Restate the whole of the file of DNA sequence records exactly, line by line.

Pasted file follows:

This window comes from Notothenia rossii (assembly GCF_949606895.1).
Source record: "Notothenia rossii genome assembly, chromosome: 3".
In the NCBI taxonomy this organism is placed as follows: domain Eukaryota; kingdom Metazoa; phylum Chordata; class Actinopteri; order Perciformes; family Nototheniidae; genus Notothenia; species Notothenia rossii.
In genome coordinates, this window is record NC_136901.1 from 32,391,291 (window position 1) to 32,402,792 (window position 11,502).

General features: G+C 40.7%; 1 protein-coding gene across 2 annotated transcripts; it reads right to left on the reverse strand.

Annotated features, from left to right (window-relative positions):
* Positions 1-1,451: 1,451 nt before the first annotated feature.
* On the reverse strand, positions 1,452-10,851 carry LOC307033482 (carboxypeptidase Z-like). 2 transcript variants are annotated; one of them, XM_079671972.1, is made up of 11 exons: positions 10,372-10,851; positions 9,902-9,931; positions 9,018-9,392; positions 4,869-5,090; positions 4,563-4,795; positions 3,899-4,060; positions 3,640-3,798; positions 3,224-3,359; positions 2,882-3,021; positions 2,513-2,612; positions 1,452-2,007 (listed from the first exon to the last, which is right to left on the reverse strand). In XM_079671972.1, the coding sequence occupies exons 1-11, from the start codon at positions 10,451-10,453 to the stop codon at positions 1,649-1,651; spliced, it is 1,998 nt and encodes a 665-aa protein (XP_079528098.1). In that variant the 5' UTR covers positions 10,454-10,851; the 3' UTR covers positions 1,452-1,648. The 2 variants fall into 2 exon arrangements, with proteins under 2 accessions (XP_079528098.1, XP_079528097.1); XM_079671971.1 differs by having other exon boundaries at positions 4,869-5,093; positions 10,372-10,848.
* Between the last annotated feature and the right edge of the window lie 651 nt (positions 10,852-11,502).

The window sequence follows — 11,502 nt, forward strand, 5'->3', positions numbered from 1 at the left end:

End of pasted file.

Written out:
This window comes from Notothenia rossii (assembly GCF_949606895.1).
Source record: "Notothenia rossii genome assembly, chromosome: 3".
In the NCBI taxonomy this organism is placed as follows: domain Eukaryota; kingdom Metazoa; phylum Chordata; class Actinopteri; order Perciformes; family Nototheniidae; genus Notothenia; species Notothenia rossii.
In genome coordinates, this window is record NC_136901.1 from 32,391,291 (window position 1) to 32,402,792 (window position 11,502).

General features: G+C 40.7%; 1 protein-coding gene across 2 annotated transcripts; it reads right to left on the reverse strand.

Annotated features, from left to right (window-relative positions):
* Positions 1-1,451: 1,451 nt before the first annotated feature.
* On the reverse strand, positions 1,452-10,851 carry LOC307033482 (carboxypeptidase Z-like). 2 transcript variants are annotated; one of them, XM_079671972.1, is made up of 11 exons: positions 10,372-10,851; positions 9,902-9,931; positions 9,018-9,392; positions 4,869-5,090; positions 4,563-4,795; positions 3,899-4,060; positions 3,640-3,798; positions 3,224-3,359; positions 2,882-3,021; positions 2,513-2,612; positions 1,452-2,007 (listed from the first exon to the last, which is right to left on the reverse strand). In XM_079671972.1, the coding sequence occupies exons 1-11, from the start codon at positions 10,451-10,453 to the stop codon at positions 1,649-1,651; spliced, it is 1,998 nt and encodes a 665-aa protein (XP_079528098.1). In that variant the 5' UTR covers positions 10,454-10,851; the 3' UTR covers positions 1,452-1,648. The 2 variants fall into 2 exon arrangements, with proteins under 2 accessions (XP_079528098.1, XP_079528097.1); XM_079671971.1 differs by having other exon boundaries at positions 4,869-5,093; positions 10,372-10,848.
* Between the last annotated feature and the right edge of the window lie 651 nt (positions 10,852-11,502).

The window sequence follows — 11,502 nt, forward strand, 5'->3', positions numbered from 1 at the left end: